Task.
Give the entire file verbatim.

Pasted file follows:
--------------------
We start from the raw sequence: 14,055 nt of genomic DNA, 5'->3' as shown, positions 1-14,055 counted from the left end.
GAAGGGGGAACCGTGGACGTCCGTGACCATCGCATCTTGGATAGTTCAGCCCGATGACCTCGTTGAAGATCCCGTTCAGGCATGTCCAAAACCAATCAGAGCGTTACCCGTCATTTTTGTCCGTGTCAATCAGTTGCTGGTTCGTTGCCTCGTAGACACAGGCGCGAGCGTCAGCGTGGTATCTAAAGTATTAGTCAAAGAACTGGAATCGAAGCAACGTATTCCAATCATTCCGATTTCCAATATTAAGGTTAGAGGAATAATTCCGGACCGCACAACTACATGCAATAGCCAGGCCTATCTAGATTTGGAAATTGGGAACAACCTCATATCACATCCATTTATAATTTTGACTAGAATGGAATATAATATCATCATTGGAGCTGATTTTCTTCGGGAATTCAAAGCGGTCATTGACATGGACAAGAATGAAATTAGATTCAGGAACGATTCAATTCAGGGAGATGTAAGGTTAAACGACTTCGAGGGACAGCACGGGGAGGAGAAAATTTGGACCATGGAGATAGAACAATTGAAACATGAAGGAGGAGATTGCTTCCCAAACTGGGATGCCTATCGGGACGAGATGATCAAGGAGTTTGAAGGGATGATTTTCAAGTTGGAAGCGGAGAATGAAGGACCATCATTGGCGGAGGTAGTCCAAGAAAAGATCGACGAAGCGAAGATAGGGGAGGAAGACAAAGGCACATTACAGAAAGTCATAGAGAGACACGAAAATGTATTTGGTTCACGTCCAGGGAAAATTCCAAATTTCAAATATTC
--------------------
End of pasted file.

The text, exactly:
We start from the raw sequence: 14,055 nt of genomic DNA, 5'->3' as shown, positions 1-14,055 counted from the left end.
GAAGGGGGAACCGTGGACGTCCGTGACCATCGCATCTTGGATAGTTCAGCCCGATGACCTCGTTGAAGATCCCGTTCAGGCATGTCCAAAACCAATCAGAGCGTTACCCGTCATTTTTGTCCGTGTCAATCAGTTGCTGGTTCGTTGCCTCGTAGACACAGGCGCGAGCGTCAGCGTGGTATCTAAAGTATTAGTCAAAGAACTGGAATCGAAGCAACGTATTCCAATCATTCCGATTTCCAATATTAAGGTTAGAGGAATAATTCCGGACCGCACAACTACATGCAATAGCCAGGCCTATCTAGATTTGGAAATTGGGAACAACCTCATATCACATCCATTTATAATTTTGACTAGAATGGAATATAATATCATCATTGGAGCTGATTTTCTTCGGGAATTCAAAGCGGTCATTGACATGGACAAGAATGAAATTAGATTCAGGAACGATTCAATTCAGGGAGATGTAAGGTTAAACGACTTCGAGGGACAGCACGGGGAGGAGAAAATTTGGACCATGGAGATAGAACAATTGAAACATGAAGGAGGAGATTGCTTCCCAAACTGGGATGCCTATCGGGACGAGATGATCAAGGAGTTTGAAGGGATGATTTTCAAGTTGGAAGCGGAGAATGAAGGACCATCATTGGCGGAGGTAGTCCAAGAAAAGATCGACGAAGCGAAGATAGGGGAGGAAGACAAAGGCACATTACAGAAAGTCATAGAGAGACACGAAAATGTATTTGGTTCACGTCCAGGGAAAATTCCAAATTTCAAATATTC